Bead Buzz: The Mystery Behind the Wooden Beads
Things aren’t always as they seem, and no one knows that better than the group of curators and conservators working at the Art Gallery of Ontario (AGO), The Metropolitan Museum of Art in New York, and the Rijksmuseum in Amsterdam.
For years, AGO has housed roughly ten percent of the world’s 135 surviving boxwood prayer beads, rosaries, and miniature altarpieces made in Northern Europe during the sixteenth century. The Gothic boxwood miniatures include rosaries, such as the one given to Henry VIII and Catherine of Aragon for their wedding, and singular prayer beads that open to reveal remarkably detailed scenes from the Bible. All of the miniatures are believed to have been made either by the same artist or in the same workshop over a thirty-year period. They have baffled Alexandra (Sasha) Suda, AGO’s Interim Curator of European Art, and Lisa Ellis, AGO’s Conservator of Sculpture and Decorative Arts, because they were so intricately carved that the details couldn’t easily be discerned using X-ray machines.
It wasn’t until 2014, when new technology became available in the form of the micro-CT scan, that the team of curators and conservators was able to discover how these beads, many of which measure less than 2″ in diameter, were made. Two to three thousand X-rays were taken of each of the beads in the AGO collection and then assembled into a 3D model, which the team was able to manipulate in order to understand how the beads were made.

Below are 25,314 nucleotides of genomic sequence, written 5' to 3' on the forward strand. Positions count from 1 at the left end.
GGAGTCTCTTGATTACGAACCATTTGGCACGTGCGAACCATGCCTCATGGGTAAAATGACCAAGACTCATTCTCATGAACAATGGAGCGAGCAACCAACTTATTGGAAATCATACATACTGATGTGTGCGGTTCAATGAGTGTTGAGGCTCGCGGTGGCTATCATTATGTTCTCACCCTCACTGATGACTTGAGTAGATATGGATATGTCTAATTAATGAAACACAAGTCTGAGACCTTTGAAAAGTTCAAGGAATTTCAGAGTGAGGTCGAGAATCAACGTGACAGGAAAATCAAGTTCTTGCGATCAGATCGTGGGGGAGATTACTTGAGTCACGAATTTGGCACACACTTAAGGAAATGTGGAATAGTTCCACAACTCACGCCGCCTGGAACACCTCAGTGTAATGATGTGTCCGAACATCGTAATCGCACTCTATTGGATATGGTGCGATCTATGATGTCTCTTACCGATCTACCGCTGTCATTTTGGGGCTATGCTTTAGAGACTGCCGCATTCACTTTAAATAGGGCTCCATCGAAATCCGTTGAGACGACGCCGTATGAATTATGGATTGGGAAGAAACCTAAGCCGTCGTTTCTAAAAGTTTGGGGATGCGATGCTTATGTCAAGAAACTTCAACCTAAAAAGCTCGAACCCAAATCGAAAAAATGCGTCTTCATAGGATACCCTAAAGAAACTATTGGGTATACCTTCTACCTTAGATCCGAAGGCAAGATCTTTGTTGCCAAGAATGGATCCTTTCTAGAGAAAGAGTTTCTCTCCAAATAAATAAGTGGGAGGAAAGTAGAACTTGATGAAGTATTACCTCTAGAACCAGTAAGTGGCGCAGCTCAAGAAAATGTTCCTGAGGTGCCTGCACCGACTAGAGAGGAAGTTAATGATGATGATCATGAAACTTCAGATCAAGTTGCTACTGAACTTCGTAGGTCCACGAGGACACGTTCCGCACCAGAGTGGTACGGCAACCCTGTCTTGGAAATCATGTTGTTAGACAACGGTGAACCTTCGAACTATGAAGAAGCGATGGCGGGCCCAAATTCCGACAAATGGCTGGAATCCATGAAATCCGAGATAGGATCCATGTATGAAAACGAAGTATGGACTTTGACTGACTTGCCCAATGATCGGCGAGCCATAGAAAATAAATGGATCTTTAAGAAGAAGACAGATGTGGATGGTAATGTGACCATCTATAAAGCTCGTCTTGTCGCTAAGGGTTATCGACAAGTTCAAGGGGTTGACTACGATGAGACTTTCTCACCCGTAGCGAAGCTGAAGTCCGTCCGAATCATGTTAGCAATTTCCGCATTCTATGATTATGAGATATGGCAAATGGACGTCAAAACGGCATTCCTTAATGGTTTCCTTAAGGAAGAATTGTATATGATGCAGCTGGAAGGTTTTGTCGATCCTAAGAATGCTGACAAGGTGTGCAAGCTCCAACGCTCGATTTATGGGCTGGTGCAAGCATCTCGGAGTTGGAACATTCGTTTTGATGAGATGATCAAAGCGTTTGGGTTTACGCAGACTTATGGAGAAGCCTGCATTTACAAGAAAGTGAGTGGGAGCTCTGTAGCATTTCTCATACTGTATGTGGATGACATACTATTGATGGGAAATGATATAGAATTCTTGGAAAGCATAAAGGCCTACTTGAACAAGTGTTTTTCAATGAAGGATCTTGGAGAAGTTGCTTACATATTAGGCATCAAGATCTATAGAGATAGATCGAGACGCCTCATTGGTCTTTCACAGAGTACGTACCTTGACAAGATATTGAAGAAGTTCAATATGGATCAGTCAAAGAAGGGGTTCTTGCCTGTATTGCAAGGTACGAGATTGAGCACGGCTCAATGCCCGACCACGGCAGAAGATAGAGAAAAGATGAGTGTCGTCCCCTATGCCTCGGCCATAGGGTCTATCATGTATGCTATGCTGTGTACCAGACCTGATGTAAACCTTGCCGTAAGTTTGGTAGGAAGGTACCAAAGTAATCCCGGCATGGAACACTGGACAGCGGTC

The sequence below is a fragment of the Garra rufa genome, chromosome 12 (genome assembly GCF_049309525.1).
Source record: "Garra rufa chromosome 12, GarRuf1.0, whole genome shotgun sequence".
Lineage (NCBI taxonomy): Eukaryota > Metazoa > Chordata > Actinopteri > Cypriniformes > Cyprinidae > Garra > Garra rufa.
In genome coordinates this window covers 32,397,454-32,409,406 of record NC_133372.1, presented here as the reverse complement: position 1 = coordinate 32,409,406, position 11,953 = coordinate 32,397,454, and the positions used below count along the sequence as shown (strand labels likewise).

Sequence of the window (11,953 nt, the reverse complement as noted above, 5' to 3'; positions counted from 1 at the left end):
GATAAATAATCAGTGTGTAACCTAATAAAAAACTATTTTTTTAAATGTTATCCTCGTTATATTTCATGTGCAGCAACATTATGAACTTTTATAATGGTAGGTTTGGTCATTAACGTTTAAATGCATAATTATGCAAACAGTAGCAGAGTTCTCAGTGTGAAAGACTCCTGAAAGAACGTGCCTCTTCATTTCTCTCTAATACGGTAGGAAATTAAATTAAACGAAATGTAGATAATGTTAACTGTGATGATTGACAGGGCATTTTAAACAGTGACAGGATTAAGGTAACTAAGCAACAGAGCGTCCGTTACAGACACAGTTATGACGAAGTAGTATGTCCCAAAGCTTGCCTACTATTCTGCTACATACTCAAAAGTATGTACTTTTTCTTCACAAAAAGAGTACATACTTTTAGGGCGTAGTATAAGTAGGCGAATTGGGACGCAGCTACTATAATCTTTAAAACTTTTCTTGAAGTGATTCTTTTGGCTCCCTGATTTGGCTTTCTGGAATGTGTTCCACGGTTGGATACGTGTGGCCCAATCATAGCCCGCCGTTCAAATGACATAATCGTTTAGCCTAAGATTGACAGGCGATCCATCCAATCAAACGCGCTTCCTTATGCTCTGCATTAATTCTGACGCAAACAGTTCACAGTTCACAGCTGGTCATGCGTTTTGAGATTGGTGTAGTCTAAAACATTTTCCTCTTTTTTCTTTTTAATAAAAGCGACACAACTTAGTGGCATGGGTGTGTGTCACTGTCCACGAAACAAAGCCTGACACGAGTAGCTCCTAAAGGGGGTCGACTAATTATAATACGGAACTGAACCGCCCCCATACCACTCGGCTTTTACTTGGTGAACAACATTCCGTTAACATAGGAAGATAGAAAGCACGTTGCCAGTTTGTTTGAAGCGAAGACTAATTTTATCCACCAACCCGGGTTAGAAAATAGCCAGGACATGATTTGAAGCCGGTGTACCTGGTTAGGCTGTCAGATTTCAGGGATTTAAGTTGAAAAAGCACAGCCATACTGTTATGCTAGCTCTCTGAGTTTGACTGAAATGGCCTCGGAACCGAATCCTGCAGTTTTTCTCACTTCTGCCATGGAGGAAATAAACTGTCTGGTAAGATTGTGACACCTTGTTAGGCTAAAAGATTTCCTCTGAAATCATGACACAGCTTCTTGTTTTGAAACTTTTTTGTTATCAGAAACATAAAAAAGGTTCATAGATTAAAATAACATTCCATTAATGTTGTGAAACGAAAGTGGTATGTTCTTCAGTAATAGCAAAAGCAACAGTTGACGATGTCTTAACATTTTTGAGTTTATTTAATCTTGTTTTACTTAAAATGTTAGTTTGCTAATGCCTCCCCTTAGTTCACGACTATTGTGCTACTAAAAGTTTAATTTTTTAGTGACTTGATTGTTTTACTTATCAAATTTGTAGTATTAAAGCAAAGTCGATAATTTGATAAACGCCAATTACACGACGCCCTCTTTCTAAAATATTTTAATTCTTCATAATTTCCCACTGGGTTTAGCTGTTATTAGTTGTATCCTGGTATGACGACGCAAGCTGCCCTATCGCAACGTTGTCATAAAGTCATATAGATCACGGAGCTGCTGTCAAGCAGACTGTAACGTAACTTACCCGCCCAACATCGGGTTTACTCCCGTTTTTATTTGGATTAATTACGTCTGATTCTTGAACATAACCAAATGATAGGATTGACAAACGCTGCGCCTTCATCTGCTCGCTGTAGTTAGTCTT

After this discovery, Suda and Ellis reached out to partner with Barbara Drake Boehm, Curator of Medieval Art at The Metropolitan Museum of Art; Pete Dandridge, Conservator and Administrator, Department of Objects Conservation at The Met; and Frits Scholten, Senior Curator of Sculpture at the Rijksmuseum, to help conserve as many of these miniatures as possible. Fifteen collections from across Europe and the United States were photographed and are now available for comparison and study, which has never occurred before.
The public had a rare chance to see the beauty of these masterpieces in person during an exhibit that began at AGO in November 2016, traveled to the Metropolitan Museum of Art in New York in spring 2017, and finished its tour in September 2017 at the Rijksmuseum in Amsterdam.
Learn more about the boxwood prayer beads and view the collection on the AGO website and in the book Gothic Boxwood Miniatures: A Beginner’s Guide, also available from AGO.
This story originally appeared in the December 2017/January 2018 issue of Beadwork magazine. Featured Image: Netherlandish. The Temptation; The Crucifixion, First half of the 16th century. All photos by Craig Boyko/Ian Lefebvre, copyright Art Gallery of Ontario, 2016. The Thompson Collection at the Art Gallery of Ontario, Toronto.
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